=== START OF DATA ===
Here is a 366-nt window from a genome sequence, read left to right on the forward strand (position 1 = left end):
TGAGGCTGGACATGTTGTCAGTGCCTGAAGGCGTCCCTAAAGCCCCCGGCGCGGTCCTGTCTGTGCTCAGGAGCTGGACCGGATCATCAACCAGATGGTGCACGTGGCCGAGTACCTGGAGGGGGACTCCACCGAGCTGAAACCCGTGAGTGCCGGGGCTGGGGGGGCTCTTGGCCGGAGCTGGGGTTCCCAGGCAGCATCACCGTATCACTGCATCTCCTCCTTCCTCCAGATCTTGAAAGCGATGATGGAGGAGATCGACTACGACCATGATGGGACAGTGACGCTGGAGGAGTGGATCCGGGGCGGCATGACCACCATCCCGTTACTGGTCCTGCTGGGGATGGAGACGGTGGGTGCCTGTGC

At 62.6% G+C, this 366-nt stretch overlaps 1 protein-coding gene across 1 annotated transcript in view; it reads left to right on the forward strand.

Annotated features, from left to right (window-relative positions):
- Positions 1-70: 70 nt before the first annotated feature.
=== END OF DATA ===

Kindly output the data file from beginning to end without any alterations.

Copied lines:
Here is a 366-nt window from a genome sequence, read left to right on the forward strand (position 1 = left end):
TGAGGCTGGACATGTTGTCAGTGCCTGAAGGCGTCCCTAAAGCCCCCGGCGCGGTCCTGTCTGTGCTCAGGAGCTGGACCGGATCATCAACCAGATGGTGCACGTGGCCGAGTACCTGGAGGGGGACTCCACCGAGCTGAAACCCGTGAGTGCCGGGGCTGGGGGGGCTCTTGGCCGGAGCTGGGGTTCCCAGGCAGCATCACCGTATCACTGCATCTCCTCCTTCCTCCAGATCTTGAAAGCGATGATGGAGGAGATCGACTACGACCATGATGGGACAGTGACGCTGGAGGAGTGGATCCGGGGCGGCATGACCACCATCCCGTTACTGGTCCTGCTGGGGATGGAGACGGTGGGTGCCTGTGC

At 62.6% G+C, this 366-nt stretch overlaps 1 protein-coding gene across 1 annotated transcript in view; it reads left to right on the forward strand.

Annotated features, from left to right (window-relative positions):
- Positions 1-70: 70 nt before the first annotated feature.